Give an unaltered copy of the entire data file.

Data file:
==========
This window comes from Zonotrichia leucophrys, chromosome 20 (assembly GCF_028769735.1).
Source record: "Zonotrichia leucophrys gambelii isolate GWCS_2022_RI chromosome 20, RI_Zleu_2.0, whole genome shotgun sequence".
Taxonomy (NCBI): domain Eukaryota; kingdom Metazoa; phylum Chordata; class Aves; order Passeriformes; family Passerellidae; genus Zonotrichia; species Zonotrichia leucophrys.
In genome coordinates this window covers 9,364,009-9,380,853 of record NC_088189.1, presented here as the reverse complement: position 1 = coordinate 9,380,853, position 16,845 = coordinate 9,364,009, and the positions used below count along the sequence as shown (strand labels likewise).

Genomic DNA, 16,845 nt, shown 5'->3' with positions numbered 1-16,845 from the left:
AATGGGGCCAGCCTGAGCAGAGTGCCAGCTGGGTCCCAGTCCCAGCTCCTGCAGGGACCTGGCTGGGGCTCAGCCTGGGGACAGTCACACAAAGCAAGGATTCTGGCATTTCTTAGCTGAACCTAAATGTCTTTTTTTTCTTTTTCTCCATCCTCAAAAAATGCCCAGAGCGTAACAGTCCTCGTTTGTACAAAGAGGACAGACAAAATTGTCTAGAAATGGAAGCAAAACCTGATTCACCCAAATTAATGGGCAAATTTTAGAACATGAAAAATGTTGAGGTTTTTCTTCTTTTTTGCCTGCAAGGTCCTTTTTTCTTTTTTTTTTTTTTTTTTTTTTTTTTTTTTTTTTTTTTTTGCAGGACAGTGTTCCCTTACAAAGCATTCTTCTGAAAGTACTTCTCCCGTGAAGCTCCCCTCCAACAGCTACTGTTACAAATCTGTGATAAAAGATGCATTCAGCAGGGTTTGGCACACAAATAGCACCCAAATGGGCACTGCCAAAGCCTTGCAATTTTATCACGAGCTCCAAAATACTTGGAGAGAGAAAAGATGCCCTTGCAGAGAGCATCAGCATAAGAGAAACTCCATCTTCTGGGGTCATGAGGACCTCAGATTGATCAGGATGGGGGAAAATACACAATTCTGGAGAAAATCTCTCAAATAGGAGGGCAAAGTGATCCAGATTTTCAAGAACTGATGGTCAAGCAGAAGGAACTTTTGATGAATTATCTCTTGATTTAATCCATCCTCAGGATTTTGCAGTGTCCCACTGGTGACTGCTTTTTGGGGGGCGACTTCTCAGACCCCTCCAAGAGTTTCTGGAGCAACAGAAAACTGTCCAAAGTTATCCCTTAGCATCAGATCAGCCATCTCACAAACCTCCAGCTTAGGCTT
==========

This window comes from Zonotrichia leucophrys, chromosome 20 (assembly GCF_028769735.1).
Source record: "Zonotrichia leucophrys gambelii isolate GWCS_2022_RI chromosome 20, RI_Zleu_2.0, whole genome shotgun sequence".
Taxonomy (NCBI): domain Eukaryota; kingdom Metazoa; phylum Chordata; class Aves; order Passeriformes; family Passerellidae; genus Zonotrichia; species Zonotrichia leucophrys.
In genome coordinates this window covers 9,364,009-9,380,853 of record NC_088189.1, presented here as the reverse complement: position 1 = coordinate 9,380,853, position 16,845 = coordinate 9,364,009, and the positions used below count along the sequence as shown (strand labels likewise).

Genomic DNA, 16,845 nt, shown 5'->3' with positions numbered 1-16,845 from the left:
AATGGGGCCAGCCTGAGCAGAGTGCCAGCTGGGTCCCAGTCCCAGCTCCTGCAGGGACCTGGCTGGGGCTCAGCCTGGGGACAGTCACACAAAGCAAGGATTCTGGCATTTCTTAGCTGAACCTAAATGTCTTTTTTTTCTTTTTCTCCATCCTCAAAAAATGCCCAGAGCGTAACAGTCCTCGTTTGTACAAAGAGGACAGACAAAATTGTCTAGAAATGGAAGCAAAACCTGATTCACCCAAATTAATGGGCAAATTTTAGAACATGAAAAATGTTGAGGTTTTTCTTCTTTTTTGCCTGCAAGGTCCTTTTTTCTTTTTTTTTTTTTTTTTTTTTTTTTTTTTTTTTTTTTTTTGCAGGACAGTGTTCCCTTACAAAGCATTCTTCTGAAAGTACTTCTCCCGTGAAGCTCCCCTCCAACAGCTACTGTTACAAATCTGTGATAAAAGATGCATTCAGCAGGGTTTGGCACACAAATAGCACCCAAATGGGCACTGCCAAAGCCTTGCAATTTTATCACGAGCTCCAAAATACTTGGAGAGAGAAAAGATGCCCTTGCAGAGAGCATCAGCATAAGAGAAACTCCATCTTCTGGGGTCATGAGGACCTCAGATTGATCAGGATGGGGGAAAATACACAATTCTGGAGAAAATCTCTCAAATAGGAGGGCAAAGTGATCCAGATTTTCAAGAACTGATGGTCAAGCAGAAGGAACTTTTGATGAATTATCTCTTGATTTAATCCATCCTCAGGATTTTGCAGTGTCCCACTGGTGACTGCTTTTTGGGGGGCGACTTCTCAGACCCCTCCAAGAGTTTCTGGAGCAACAGAAAACTGTCCAAAGTTATCCCTTAGCATCAGATCAGCCATCTCACAAACCTCCAGCTTAGGCTT